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Oxidative stress is a major aspect of Alzheimer disease (AD) pathology. We have investigated the relationship between oxidative stress and neuronal binding of Abeta oligomers (also known as ADDLs). ADDLs are known to accumulate in brain tissue of AD patients and are considered centrally related to pathogenesis. Using hippocampal neuronal cultures, we found(More)
Soluble amyloid β-peptide oligomers (AβOs), increasingly recognized as causative agents of Alzheimer's disease (AD), disrupt neuronal Ca(2+) homeostasis and synaptic function. Here, we report that AβOs at sublethal concentrations generate prolonged Ca(2+) signals in primary hippocampal neurons; incubation in Ca(2+)-free solutions, inhibition of ryanodine(More)
Synapse deterioration underlying severe memory loss in early Alzheimer's disease (AD) is thought to be caused by soluble amyloid beta (Abeta) oligomers. Mechanistically, soluble Abeta oligomers, also referred to as Abeta-derived diffusible ligands (ADDLs), act as highly specific pathogenic ligands, binding to sites localized at particular synapses. This(More)
Defective brain insulin signaling has been suggested to contribute to the cognitive deficits in patients with Alzheimer's disease (AD). Although a connection between AD and diabetes has been suggested, a major unknown is the mechanism(s) by which insulin resistance in the brain arises in individuals with AD. Here, we show that serine phosphorylation of(More)
Alzheimer's disease (AD) and type 2 diabetes appear to share similar pathogenic mechanisms. dsRNA-dependent protein kinase (PKR) underlies peripheral insulin resistance in metabolic disorders. PKR phosphorylates eukaryotic translation initiation factor 2α (eIF2α-P), and AD brains exhibit elevated phospho-PKR and eIF2α-P levels. Whether and how PKR and(More)
In the past two decades, a large body of evidence has established a causative role for the beta-amyloid peptide (Abeta) in Alzheimer's disease (AD). However, recent debate has focused on whether amyloid fibrils or soluble oligomers of Abeta are the main neurotoxic species that contribute to neurodegeneration and dementia. Considerable early evidence has(More)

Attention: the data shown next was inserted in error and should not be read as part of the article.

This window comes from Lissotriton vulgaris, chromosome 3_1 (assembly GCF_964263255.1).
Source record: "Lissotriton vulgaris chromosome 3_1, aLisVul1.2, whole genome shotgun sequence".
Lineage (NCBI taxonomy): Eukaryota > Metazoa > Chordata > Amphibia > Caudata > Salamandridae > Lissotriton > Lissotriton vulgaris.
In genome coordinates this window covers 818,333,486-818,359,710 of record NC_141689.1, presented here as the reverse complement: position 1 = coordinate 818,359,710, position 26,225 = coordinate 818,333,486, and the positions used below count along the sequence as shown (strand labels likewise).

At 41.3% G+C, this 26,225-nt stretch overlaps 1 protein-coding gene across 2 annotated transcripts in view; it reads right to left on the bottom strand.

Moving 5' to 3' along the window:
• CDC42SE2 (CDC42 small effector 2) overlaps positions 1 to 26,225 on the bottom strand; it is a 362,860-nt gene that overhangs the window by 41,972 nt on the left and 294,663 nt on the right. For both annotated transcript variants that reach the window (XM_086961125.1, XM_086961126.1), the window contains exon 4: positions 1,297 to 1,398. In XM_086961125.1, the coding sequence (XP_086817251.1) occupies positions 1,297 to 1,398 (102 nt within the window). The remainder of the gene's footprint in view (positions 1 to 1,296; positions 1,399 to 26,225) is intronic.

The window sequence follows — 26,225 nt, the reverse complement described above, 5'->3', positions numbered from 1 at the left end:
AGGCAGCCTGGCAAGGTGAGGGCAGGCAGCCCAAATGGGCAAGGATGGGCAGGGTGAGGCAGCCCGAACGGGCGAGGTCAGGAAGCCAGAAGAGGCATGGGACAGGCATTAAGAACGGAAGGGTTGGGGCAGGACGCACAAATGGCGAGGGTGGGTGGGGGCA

Compelling preclinical and clinical evidence supports a pathophysiological connection between Alzheimer's disease (AD) and diabetes. Altered metabolism, inflammation, and insulin resistance are key pathological features of both diseases. For many years, it was generally considered that the brain was insensitive to insulin, but it is now accepted that this(More)
Dysregulated cholinergic signaling is an early hallmark of Alzheimer disease (AD), usually ascribed to degeneration of cholinergic neurons induced by the amyloid-β peptide (Aβ). It is now generally accepted that neuronal dysfunction and memory deficits in the early stages of AD are caused by the neuronal impact of soluble Aβ oligomers (AβOs). AβOs build up(More)
Depression is one of the most common psychiatric symptoms in Alzheimer's disease (AD), and considerable evidence indicates that major depressive disorder increases the risk of AD. 1–3 To date, however, the molecular mechanisms underlying the clinical association between depression and AD have remained elusive. Soluble oligomers of the amyloid-b peptide(More)
Brain accumulation of soluble amyloid-β oligomers (AβOs) has been implicated in synapse failure and cognitive impairment in Alzheimer's disease (AD). However, whether and how oligomers of different sizes induce synapse dysfunction is a matter of controversy. Here, we report that low-molecular-weight (LMW) and high-molecular-weight (HMW) Aβ oligomers(More)